However, when the U.S. dollar exchange rate rises, both investment and trade fall as dollar funding becomes more expensive for businesses and governments. Additionally, for commodity exporters, inflows of dollars shrink as the price of their principal exports falls in dollar terms. For developing countries, therefore, a rising U.S. dollar exchange rate is typically associated with slowing GDP growth and shrinking international trade.6


The Problem of "Original Sin"


The tendency of developing country governments to borrow in USD rather than their own currencies is sometimes called "original sin," because it reflects the fact that their own currencies are much less accepted globally.7 Borrowing in USD enables developing countries to pay for essential goods that would otherwise be unaffordable. When the U.S. dollar exchange rate is weak, it can be hard to resist the temptation to borrow more – but doing so increases the risk of a foreign exchange (FX) crisis down the line.8


Corporations in developing countries also suffer from a kind of "original sin." They often need to borrow in USD, because of the dollar's dominance in international trade. A weak dollar exchange rate enables them to obtain an ample supply of dollars for trade finance, but when the exchange rate rises they can suddenly find themselves unable to obtain the dollars they need, forcing them to cut back their trading activities.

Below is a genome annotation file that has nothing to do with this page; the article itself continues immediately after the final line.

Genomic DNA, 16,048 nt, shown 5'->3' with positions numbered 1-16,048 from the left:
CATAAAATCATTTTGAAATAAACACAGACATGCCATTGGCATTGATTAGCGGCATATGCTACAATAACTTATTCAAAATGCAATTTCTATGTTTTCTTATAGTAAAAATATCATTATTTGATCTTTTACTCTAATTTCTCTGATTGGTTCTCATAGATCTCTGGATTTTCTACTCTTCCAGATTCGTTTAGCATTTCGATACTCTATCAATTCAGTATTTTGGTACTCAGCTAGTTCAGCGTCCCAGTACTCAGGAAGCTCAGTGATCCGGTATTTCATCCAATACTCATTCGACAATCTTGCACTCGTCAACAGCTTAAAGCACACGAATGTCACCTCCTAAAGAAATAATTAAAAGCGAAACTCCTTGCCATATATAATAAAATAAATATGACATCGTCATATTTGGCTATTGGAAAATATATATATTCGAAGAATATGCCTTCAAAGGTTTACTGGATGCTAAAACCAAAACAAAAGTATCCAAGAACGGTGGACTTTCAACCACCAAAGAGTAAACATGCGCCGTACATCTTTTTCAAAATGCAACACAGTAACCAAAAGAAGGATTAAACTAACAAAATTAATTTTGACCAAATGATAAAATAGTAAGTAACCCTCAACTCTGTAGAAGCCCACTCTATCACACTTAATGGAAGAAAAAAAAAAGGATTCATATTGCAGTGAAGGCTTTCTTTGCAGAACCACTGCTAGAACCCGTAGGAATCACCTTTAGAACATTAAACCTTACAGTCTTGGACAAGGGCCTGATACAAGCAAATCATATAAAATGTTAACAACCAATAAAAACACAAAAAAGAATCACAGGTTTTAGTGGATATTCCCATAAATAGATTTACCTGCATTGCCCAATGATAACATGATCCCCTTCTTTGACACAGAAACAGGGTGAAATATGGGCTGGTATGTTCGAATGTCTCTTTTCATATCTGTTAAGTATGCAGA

Is there a Risk of FX Crisis?


If inflation were to spike in the U.S., the Fed might raise interest rates sharply. This could cause a sudden rally in the USD exchange rate, which could trigger an FX crisis in some developing countries.


In an FX crisis, foreign banks and investors can abruptly withdraw dollar funding, rendering corporations and governments unable to refinance dollar-denominated debt – a phenomenon known as a "sudden stop." Commodity exporters can find their dollar inflows shrink significantly as the prices of their principal exports fall in dollar terms.


As dollars become scarcer, government and business finances can become severely strained, forcing severe cutbacks in spending. When corporations and governments cut back spending to maintain debt service, there can be spillover effects to the real economy, as employees forego wages, suppliers go unpaid, and fire sales of goods force prices down. This can cause a deep recession. If the dollar squeeze continues, then eventually corporations, households and even the government may default on their debts.